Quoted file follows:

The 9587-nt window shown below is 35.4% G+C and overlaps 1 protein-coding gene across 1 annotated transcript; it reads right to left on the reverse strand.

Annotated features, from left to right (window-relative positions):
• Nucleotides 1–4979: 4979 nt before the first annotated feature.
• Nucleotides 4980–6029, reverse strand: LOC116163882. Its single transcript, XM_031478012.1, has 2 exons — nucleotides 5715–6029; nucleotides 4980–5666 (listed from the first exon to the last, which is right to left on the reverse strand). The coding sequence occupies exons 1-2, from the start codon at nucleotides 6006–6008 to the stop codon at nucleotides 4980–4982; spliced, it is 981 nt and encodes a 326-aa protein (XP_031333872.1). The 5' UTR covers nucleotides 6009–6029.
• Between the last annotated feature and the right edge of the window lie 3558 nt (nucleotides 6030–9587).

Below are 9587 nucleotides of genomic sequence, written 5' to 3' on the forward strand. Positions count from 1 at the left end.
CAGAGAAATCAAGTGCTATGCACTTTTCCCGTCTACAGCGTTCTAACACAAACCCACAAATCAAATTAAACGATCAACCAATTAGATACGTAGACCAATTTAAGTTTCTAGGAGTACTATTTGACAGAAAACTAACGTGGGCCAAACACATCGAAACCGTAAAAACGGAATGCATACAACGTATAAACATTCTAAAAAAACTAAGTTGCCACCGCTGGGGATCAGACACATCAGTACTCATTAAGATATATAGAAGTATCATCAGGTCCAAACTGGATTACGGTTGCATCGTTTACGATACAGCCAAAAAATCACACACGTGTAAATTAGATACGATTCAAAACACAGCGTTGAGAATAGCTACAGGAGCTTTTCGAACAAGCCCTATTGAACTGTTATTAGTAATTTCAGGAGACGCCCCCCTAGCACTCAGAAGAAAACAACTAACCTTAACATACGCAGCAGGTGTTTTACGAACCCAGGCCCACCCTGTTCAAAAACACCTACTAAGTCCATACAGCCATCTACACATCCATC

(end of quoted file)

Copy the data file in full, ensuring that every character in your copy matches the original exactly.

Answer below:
The 9587-nt window shown below is 35.4% G+C and overlaps 1 protein-coding gene across 1 annotated transcript; it reads right to left on the reverse strand.

Annotated features, from left to right (window-relative positions):
• Nucleotides 1–4979: 4979 nt before the first annotated feature.
• Nucleotides 4980–6029, reverse strand: LOC116163882. Its single transcript, XM_031478012.1, has 2 exons — nucleotides 5715–6029; nucleotides 4980–5666 (listed from the first exon to the last, which is right to left on the reverse strand). The coding sequence occupies exons 1-2, from the start codon at nucleotides 6006–6008 to the stop codon at nucleotides 4980–4982; spliced, it is 981 nt and encodes a 326-aa protein (XP_031333872.1). The 5' UTR covers nucleotides 6009–6029.
• Between the last annotated feature and the right edge of the window lie 3558 nt (nucleotides 6030–9587).

Below are 9587 nucleotides of genomic sequence, written 5' to 3' on the forward strand. Positions count from 1 at the left end.
CAGAGAAATCAAGTGCTATGCACTTTTCCCGTCTACAGCGTTCTAACACAAACCCACAAATCAAATTAAACGATCAACCAATTAGATACGTAGACCAATTTAAGTTTCTAGGAGTACTATTTGACAGAAAACTAACGTGGGCCAAACACATCGAAACCGTAAAAACGGAATGCATACAACGTATAAACATTCTAAAAAAACTAAGTTGCCACCGCTGGGGATCAGACACATCAGTACTCATTAAGATATATAGAAGTATCATCAGGTCCAAACTGGATTACGGTTGCATCGTTTACGATACAGCCAAAAAATCACACACGTGTAAATTAGATACGATTCAAAACACAGCGTTGAGAATAGCTACAGGAGCTTTTCGAACAAGCCCTATTGAACTGTTATTAGTAATTTCAGGAGACGCCCCCCTAGCACTCAGAAGAAAACAACTAACCTTAACATACGCAGCAGGTGTTTTACGAACCCAGGCCCACCCTGTTCAAAAACACCTACTAAGTCCATACAGCCATCTACACATCCATC